Tag Archives: ems

EMS Surveillance or Survival?

I know there are probably agencies out there with some real control issues, but the use of technology that monitors your EMS system are not really about employee surveillance.  Sometimes this monitoring is actually about your protection, but most often I believe it is about creating a competitive advantage that will help your agency survive in a bad economy and within an industry that is currently favoring consolidation.  Increasing demand for emergency services is not enough to ensure that there will always be the funds needed to keep it operating at the level the community expects – especially under the same operations strategies in place since before the financial crisis of 2008 or the Patient Protection and Affordable Care Act of 2010.  The world, and more importantly prehospital health care, is fundamentally different today and your job depends on your system adapting to it.

System monitoring typically starts by knowing where your vehicles are.  GPS transmitters are capable of reporting location and many Computer Aided Dispatch systems are able to visualize that data and even recommend vehicles to incidents based on actual proximity and drive-time instead of a simple reported location.  And that recommendation can even be based on the type of vehicle or skills of the team weighed against travel time.  One concern of providers, however, is the employer always knowing where they are.  But relax, the only way a monitor will see you somewhere you shouldn’t be is if you are somewhere you shouldn’t be.  But again, monitoring your habits is not the important application for dispatchers knowing where available units are right now.  Better response equals better service and can also improve safety.  These are the keys to system survival.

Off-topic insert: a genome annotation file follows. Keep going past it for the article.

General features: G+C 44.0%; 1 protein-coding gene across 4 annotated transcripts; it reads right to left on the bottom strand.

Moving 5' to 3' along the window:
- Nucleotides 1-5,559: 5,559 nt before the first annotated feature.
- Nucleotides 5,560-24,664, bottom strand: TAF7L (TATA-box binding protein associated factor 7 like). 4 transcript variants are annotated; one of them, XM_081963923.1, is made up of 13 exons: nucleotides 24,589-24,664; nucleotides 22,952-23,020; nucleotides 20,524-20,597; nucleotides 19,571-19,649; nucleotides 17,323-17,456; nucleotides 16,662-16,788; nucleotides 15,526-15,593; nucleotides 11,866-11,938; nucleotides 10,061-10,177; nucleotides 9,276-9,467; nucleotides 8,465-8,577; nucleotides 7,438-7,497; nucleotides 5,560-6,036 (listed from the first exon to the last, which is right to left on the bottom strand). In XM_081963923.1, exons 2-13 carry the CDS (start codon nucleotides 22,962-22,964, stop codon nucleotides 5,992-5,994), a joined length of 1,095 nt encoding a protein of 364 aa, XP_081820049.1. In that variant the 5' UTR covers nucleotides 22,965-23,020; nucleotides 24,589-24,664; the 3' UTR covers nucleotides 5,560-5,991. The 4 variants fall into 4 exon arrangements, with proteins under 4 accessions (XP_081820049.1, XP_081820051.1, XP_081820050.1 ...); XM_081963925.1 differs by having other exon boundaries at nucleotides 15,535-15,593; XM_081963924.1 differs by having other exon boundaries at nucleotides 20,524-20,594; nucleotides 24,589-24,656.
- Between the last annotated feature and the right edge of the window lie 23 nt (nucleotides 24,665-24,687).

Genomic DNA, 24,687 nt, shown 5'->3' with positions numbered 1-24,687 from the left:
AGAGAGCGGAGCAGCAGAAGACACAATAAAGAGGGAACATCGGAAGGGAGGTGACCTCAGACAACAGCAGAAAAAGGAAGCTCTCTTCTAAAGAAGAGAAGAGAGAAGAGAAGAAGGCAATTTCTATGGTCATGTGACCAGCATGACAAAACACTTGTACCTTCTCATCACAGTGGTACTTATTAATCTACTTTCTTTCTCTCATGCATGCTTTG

Once location begins to be used effectively, concepts of system status management actually become useful.  And for those who are concerned about that idea, remember that ‘posting’ is not a dirty word (that link will allow you to register for an upcoming JEMS webcast by that name or view the recording after the fact.)  If you think tracking vehicles is invasive, how about tracking people?    A new product currently available is GPS equipped shoes from Aetrex (incorporating GTX Corp technology) but fortunately it is directed at Alzheimer patients, not EMTs.  But before you feel too comfortable, you already carry a GPS tracking device on your body if you use a smartphone.  While the US Supreme court ruled it illegal for the FBI to secretly track suspects with GPS, it has not limited the private sector employer.

Road safety systems that monitor every aspect of the ambulance operations from seat belt usage, lights and siren activation to the G forces that apply to the vehicle are fast becoming commonplace in the public safety industry.  Another JEMS webcast, May the G-Force Be With You will explore the implementation of such a system at Richmond Ambulance Authority to reduce accidents involving ambulances, cut operating costs, and provide a smooth and safe ride for the patient.